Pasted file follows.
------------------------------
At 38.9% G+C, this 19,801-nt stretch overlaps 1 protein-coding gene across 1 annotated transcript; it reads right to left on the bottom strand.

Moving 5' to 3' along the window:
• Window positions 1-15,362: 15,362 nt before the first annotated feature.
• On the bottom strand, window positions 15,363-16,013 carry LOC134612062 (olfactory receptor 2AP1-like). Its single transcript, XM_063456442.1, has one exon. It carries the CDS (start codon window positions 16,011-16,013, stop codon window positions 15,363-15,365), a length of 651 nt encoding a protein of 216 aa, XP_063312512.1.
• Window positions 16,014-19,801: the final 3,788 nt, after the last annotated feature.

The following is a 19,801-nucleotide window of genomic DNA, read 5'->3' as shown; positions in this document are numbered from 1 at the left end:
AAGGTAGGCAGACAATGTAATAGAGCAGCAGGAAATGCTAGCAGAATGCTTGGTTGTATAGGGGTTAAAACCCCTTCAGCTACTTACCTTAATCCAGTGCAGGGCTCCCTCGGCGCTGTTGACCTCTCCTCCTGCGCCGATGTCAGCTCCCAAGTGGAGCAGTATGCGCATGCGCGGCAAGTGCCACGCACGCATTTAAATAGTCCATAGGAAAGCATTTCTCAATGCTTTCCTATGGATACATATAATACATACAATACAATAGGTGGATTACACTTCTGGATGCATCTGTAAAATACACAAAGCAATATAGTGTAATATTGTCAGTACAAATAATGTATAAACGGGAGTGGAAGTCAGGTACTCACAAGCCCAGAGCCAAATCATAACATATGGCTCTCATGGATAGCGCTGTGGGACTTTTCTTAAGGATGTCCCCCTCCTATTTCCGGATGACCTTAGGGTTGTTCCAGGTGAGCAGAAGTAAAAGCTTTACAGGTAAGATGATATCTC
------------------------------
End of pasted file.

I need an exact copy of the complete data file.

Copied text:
At 38.9% G+C, this 19,801-nt stretch overlaps 1 protein-coding gene across 1 annotated transcript; it reads right to left on the bottom strand.

Moving 5' to 3' along the window:
• Window positions 1-15,362: 15,362 nt before the first annotated feature.
• On the bottom strand, window positions 15,363-16,013 carry LOC134612062 (olfactory receptor 2AP1-like). Its single transcript, XM_063456442.1, has one exon. It carries the CDS (start codon window positions 16,011-16,013, stop codon window positions 15,363-15,365), a length of 651 nt encoding a protein of 216 aa, XP_063312512.1.
• Window positions 16,014-19,801: the final 3,788 nt, after the last annotated feature.

The following is a 19,801-nucleotide window of genomic DNA, read 5'->3' as shown; positions in this document are numbered from 1 at the left end:
AAGGTAGGCAGACAATGTAATAGAGCAGCAGGAAATGCTAGCAGAATGCTTGGTTGTATAGGGGTTAAAACCCCTTCAGCTACTTACCTTAATCCAGTGCAGGGCTCCCTCGGCGCTGTTGACCTCTCCTCCTGCGCCGATGTCAGCTCCCAAGTGGAGCAGTATGCGCATGCGCGGCAAGTGCCACGCACGCATTTAAATAGTCCATAGGAAAGCATTTCTCAATGCTTTCCTATGGATACATATAATACATACAATACAATAGGTGGATTACACTTCTGGATGCATCTGTAAAATACACAAAGCAATATAGTGTAATATTGTCAGTACAAATAATGTATAAACGGGAGTGGAAGTCAGGTACTCACAAGCCCAGAGCCAAATCATAACATATGGCTCTCATGGATAGCGCTGTGGGACTTTTCTTAAGGATGTCCCCCTCCTATTTCCGGATGACCTTAGGGTTGTTCCAGGTGAGCAGAAGTAAAAGCTTTACAGGTAAGATGATATCTC